(this is questioned in cases of child abuse; therefore, individual situations must be considered), and
they can make healthier choices themselves. They need permission to love the adults who are caring
form them, to talk about their worries and concerns, to go on with their lives while their parents are
away, and to find strength to ignore meanness in others. They need teachers in their schools who help
all the students understand some of the realities of incarceration.

Irene: What are your method’s of facing these difficulties?

Jan: When I talk with children, I make eye contact and ask them how they feel about their parents
being in prison. I help them state and restate their feelings. I talk about feelings at the very basic “Five
Feelings” level – mad, sad, glad, lonely and afraid. I like to use “You” statements. “You look sad.” “I
think you’re mad at your mom for doing something that took her away from you.” There are signs
you can read in children … nail biting, leg jiggling, looking down or away, shrugging, pulling hoods of
sweatshirts down over their eyes. Good teachers know how to read the signs and talk with the
children one to one. However, we have overloaded our teachers with requirements that leave them
little time for such interaction. How can one teacher be everything for 30 or 35 students? There’s a
reason such a large percentage of children with a parent in prison will end up doing time, too.

Irene: You spend much time teaching adults in prisons on effective parenting. How receptive are
your students?

Jan: Of the hundreds I met, two or three who were angry (possibly emotionally disturbed) wanted to
discount my teaching. The rest were appreciative, very receptive, and worked hard to regain or
maintain contact with their children. I wrote about some of the special work I did and the successes
and struggles in my memoir, Dancing to the Concertina’s Tune. (Concertina is the razor wire that
tops prison fences.)

Irene: It’s very difficult to change. Many of your students learned from their parents on how to
parent. When they go back into their own family surroundings, how hard is it for them to adjust to
the new parenting styles?

Jan: It’s never easy to change. It’s never easy to return to a family that has learned to go on without
you. In Parenting From A Distance, I wrote a good bit about “Contracts for Forgiveness” and urged
students to use them with their parents, spouses and children. That concept should be adapted by all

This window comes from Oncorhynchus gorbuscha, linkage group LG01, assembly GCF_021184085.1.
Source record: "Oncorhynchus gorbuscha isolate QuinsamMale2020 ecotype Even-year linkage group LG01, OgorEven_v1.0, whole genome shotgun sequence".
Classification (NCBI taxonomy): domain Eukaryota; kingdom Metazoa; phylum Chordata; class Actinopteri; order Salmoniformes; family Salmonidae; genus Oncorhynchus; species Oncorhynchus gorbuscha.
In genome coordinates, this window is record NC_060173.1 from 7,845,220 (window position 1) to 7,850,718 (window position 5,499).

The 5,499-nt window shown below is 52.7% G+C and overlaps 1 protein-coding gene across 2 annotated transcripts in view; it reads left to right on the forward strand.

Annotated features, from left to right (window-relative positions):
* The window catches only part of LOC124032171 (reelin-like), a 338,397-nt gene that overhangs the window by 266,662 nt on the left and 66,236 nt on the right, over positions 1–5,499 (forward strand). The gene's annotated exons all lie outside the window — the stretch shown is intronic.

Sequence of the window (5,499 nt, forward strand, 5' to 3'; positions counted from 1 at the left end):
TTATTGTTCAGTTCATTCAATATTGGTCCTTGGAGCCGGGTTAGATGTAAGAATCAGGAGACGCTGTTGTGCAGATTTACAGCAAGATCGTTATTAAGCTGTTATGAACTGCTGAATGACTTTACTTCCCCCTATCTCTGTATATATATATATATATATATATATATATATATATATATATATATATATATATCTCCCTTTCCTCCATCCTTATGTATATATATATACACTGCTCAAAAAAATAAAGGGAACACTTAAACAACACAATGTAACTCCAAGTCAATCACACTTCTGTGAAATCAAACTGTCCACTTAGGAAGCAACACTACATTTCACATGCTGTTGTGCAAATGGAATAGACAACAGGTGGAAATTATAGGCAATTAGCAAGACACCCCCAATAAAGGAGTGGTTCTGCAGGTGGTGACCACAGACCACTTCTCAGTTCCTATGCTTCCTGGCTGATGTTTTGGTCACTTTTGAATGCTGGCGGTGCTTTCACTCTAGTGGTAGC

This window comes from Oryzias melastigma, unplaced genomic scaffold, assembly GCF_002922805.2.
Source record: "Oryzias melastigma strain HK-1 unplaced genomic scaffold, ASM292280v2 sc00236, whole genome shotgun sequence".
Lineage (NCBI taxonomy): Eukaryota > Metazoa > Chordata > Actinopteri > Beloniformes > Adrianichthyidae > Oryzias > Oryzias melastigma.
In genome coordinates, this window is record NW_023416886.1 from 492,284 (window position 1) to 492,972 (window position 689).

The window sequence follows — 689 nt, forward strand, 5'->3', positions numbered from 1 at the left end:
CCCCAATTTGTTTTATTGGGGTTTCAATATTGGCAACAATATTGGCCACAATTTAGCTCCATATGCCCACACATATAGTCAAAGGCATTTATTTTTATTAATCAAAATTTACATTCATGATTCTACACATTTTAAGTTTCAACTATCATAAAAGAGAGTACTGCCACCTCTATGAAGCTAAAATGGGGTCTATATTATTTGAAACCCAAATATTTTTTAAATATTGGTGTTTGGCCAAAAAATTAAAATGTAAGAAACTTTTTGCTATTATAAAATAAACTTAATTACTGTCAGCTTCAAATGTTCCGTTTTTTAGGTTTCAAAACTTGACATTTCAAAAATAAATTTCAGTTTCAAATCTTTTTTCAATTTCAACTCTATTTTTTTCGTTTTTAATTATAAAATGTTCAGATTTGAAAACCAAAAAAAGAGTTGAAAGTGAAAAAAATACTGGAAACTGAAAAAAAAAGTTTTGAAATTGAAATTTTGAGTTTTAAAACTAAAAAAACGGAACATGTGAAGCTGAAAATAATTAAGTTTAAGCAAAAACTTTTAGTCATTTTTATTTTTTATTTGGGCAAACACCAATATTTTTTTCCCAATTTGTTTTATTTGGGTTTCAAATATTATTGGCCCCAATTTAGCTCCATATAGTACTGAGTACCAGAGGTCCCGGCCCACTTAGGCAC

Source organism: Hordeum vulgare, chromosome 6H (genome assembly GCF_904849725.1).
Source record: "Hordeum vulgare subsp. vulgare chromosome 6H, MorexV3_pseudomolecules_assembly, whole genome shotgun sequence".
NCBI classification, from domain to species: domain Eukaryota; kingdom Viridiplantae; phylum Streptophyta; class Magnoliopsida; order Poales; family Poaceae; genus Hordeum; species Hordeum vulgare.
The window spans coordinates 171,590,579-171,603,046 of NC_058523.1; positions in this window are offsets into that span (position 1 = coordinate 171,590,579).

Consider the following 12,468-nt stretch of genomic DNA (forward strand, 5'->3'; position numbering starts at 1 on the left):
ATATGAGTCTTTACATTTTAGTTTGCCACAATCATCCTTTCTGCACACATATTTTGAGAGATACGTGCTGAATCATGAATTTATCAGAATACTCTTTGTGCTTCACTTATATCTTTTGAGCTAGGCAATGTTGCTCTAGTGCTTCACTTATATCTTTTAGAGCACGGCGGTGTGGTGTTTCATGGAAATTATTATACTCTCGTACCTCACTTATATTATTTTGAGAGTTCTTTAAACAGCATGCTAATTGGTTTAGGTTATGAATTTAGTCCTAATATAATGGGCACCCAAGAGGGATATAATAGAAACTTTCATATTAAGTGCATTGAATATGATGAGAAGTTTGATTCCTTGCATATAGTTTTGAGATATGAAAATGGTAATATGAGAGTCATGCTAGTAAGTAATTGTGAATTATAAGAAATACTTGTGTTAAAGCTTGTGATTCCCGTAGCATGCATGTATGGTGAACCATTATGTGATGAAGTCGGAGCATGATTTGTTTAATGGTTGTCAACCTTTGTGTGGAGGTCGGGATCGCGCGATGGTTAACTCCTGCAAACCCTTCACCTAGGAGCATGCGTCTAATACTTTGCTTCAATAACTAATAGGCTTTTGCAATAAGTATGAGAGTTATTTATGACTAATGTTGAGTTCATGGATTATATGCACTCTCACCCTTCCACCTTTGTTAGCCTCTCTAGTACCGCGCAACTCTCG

of us when we are in relationship struggles.

Irene: What are some of those “contracts”?

Jan: We made them simple and practiced before students left prison. It could be reading a book to a
child every night for a specified length of time, trips to a park, playing catch, helping with homework,
going out for an ice cream cone. It could be more complicated with older children … delving into
personal and family history, telling the truth about past behavior (only appropriate for the child’s age),
assisting with coaching a team or just attending sports, saving enough money for extracurricular

One woman had to contract with her mom, where she would live for a time, to clean all the paneled
walls with Liquid Gold once a week (a little obsessive?), limit her use of hot water in the shower to
her mother’s specified time, and other similar behaviors. At the end of a set contracted time, the
woman was to be forgiven and the mother wasn’t to bring up past mistakes again. We practiced how
to communicate, how to use reminders.

Irene: What percentage are successful in the changes?

Jan: Recidivism rates remain high all for all felons. There are no statistics that relate to specific
classes or educational programs, though generally the higher the education level, the less likely
recidivism. Students who worked on personal and social responsibility, and who learned both life and
job skills while inside are generally known to have higher chances of staying out of prison. Age is also
a factor. Maturity helps.

Irene: Thank you Jan. Is there anything else you would like to add about your or your book?

Jan: Please see my website, [http://www.janwalker-writer.com] I have posted some downloadable
curriculum in Parenting, Family History and Patterns, and Child Development on the site. It is set up
for instructors to use with students, with easy to read information and work sheets.

For more information on my unusual teaching, read my book, DANCING TO THE CONCERTINA’S
TUNE: A PRISON TEACHER’S MEMOIR. Ordering information is on my website.

When I look back now at how I worked with incarcerated students to try to get them prepared to
reenter their families and communities, I feel tired. It was hard work. Students who succeeded were
the ones willing to work just as hard. They would have an easier time coming out of prison if they
didn’t have to encounter societal and cultural roadblocks at every turn. That’s their reality: they need
to do their part to earn their way back into their families and communities.